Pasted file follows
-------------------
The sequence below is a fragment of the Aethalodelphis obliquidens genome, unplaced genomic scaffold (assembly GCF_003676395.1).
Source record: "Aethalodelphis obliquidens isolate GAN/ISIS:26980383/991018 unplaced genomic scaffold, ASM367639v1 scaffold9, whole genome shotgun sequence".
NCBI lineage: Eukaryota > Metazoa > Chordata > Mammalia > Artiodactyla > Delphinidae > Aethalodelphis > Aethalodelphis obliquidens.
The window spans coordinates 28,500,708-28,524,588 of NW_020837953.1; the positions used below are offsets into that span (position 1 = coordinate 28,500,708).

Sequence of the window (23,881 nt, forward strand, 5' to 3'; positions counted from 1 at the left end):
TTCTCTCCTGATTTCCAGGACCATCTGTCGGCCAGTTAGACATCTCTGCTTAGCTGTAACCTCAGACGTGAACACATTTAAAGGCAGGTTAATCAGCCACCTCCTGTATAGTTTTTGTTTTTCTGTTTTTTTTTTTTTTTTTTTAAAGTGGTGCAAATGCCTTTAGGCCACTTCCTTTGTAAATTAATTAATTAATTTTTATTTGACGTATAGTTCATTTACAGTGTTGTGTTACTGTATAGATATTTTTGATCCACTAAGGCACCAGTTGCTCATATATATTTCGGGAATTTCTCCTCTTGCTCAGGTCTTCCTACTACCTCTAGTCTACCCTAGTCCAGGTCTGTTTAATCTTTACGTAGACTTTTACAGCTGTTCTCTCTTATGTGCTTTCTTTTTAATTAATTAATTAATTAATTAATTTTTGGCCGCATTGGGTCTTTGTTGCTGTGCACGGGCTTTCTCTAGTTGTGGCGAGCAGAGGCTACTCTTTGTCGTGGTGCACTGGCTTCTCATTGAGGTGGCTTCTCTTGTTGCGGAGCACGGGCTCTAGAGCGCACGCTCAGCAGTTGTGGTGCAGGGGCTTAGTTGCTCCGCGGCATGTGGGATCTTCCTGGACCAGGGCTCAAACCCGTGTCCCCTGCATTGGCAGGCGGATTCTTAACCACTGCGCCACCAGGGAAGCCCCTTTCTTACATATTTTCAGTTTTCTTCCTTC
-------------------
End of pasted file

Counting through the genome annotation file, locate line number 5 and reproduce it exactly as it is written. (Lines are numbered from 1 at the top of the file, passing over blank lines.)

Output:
Sequence of the window (23,881 nt, forward strand, 5' to 3'; positions counted from 1 at the left end):